Channing Schaff works on correcting his eyesight with certified orthoptist Joseph Martin
It's estimated that more than 5 million elementary students have poor vision. If left untreated it's not just grades that suffer. When it comes to your child's vision, the sooner their vision is checked and corrected; the better.
"F, C, B, D, E." Channing Schaff answered.
Yes they are just a few random letters, but to Liz Schaff they are a sign that her son Channing is seeing clearly thanks to his stylish specs.
"I don't really ever feel them, I never really know that they're usually on!" Said Channing Schaff.
A little over two years ago, reading an eye chart would have been impossible for Channing. Luckily his parents took him in to get his eyes checked, otherwise his poor vision could've gone unnoticed.
"Kids they are born that way and they don't know any different so they're not going to complain unless something changes. Now once they get into school they might complain about not seeing the board or something like that and that's a good indicator once again that you probably need to bring them in." Said Dr. Jeffrey Stevens, an Ophthalmologist with the Avera Medical Group Ophthalmology.
Just like the dentist, Dr. Stevens says all kids between two and four should have their eyes screened. This gives doctors the best chance to help catch and correct problems early.
"The brain is actually learning how to use the eyes in that time period so you're sense of depth perception is developing, your vision is developing and so you want to catch it in that window to treat it." Said Joseph Martin, South Dakota's only certified orthoptist.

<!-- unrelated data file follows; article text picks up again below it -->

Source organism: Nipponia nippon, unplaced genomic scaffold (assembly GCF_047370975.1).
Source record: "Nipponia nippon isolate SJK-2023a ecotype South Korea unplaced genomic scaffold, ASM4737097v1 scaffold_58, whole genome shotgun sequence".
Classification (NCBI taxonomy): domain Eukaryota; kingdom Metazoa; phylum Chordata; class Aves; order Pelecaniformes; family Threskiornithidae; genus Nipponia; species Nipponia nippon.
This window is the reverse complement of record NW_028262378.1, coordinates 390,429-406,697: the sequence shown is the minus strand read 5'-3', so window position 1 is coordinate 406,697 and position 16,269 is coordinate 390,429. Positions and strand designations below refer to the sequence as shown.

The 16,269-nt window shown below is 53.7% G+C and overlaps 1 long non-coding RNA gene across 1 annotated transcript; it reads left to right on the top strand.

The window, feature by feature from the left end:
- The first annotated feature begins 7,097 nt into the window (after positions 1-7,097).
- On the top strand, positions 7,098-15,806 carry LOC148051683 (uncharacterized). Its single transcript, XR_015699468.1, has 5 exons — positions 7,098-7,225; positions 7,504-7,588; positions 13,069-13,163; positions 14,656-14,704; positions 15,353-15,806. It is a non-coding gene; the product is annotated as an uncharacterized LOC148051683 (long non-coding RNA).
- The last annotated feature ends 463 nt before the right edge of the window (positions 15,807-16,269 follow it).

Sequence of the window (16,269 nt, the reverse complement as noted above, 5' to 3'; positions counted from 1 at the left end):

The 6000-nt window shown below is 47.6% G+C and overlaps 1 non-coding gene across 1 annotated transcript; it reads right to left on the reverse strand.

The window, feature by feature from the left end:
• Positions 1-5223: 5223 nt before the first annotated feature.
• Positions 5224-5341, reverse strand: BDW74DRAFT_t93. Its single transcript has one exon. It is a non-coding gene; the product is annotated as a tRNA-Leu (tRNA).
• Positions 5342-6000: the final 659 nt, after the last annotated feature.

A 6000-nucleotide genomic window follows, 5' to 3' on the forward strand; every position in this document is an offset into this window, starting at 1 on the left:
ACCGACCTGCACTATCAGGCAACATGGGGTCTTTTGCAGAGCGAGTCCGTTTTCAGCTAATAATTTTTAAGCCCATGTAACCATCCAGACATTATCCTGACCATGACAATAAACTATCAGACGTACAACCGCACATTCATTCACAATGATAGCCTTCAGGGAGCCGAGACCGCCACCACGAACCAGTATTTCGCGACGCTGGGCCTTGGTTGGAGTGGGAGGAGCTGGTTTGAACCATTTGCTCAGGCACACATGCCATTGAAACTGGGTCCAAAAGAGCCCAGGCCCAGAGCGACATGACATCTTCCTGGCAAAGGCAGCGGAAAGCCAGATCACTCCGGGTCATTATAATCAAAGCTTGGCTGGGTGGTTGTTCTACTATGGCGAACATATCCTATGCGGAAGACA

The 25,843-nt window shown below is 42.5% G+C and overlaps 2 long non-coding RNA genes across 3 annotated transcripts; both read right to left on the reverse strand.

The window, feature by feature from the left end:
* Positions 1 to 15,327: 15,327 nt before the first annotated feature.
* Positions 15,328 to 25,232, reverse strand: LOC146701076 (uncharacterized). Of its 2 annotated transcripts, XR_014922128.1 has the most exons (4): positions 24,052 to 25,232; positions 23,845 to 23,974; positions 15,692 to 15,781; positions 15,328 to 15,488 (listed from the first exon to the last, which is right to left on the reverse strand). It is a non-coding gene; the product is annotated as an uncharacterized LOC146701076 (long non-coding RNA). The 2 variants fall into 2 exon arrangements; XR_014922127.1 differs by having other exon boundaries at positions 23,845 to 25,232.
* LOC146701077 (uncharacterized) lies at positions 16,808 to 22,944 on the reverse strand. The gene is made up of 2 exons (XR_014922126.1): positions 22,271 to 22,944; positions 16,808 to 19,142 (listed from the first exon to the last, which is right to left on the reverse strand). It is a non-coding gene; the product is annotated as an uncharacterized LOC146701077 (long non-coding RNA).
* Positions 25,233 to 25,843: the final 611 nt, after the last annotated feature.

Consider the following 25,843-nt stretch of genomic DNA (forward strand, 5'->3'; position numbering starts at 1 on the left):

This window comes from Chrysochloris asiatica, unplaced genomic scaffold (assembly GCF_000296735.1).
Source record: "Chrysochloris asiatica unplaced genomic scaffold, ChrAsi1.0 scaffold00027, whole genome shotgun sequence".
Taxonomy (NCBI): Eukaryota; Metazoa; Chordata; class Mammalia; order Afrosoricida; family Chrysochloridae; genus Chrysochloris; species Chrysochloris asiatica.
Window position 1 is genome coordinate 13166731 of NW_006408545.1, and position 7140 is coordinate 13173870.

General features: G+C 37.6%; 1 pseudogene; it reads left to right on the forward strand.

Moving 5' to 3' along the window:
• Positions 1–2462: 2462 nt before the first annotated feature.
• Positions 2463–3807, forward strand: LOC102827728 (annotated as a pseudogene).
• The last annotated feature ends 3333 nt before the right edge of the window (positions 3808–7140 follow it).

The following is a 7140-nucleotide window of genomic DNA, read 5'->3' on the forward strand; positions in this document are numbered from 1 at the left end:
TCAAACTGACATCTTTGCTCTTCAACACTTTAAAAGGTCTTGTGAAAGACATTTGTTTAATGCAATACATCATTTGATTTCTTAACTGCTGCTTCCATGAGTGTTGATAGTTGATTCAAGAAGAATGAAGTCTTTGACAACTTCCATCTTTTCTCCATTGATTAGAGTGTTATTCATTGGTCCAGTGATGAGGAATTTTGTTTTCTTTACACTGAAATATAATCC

With today's latest technology, certified orthoptist can quickly identify a child's eye problems by using kid-friendly vision screeners. These machines help take away the anxiety of a traditional or more adult eye exam.
We take a picture of the child's eyes based on the length and the shape of the eyes we get a reading in terms of farsightedness, nearsightedness, and astigmatism. It compares the refractive area between the two eyes looking for a difference and looks at pupil size and the alignment of the eyes so you get a lot of information in just a few seconds." Said Martin.
In Channing's case, his screen was off the charts. Channing has what's called accommodative esotropia, which means his eyes are 2-3 times more farsighted than normal. Because his eyes are always trying to focus they also tend to cross, this condition is called Amblyopia. Now with his glasses it's like looking at a whole new world.
"One: he can see much clearer with a lot less effort and two: he gets a clear image from both eyes so he learns how to use his eyes together to actually have 3D and depth perception; things he was lacking before." Said Martin.
For Channing the biggest benefit is just being able to enjoy being a kid.
"like if my friend is far away and I'm far away and looking for him to play with, I can always see him!" Said Channing Schaff.
"Thank goodness we caught it early and he got into glasses right away it didn't slow him down one bit he got used to wearing them quickly and there was no hassle with him whatsoever." Said Liz Schaff.
According to mom and the report cards, Channing is quite the honor student.
Jake: what would you say is your favorite class?
Channing: probably library!
While the glasses may not be the only contributor to Channing's good grades, seeing the world and classroom clearly probably doesn't hurt.
If you would like more information on pediatric eye screens there is a community education event on Tuesday, October 22 at the Avera Living Well Center on S. Minnesota Avenue. The event starts at 6pm and is open to all parents and families who want to learn more. For more information just call 877-AT-AVERA.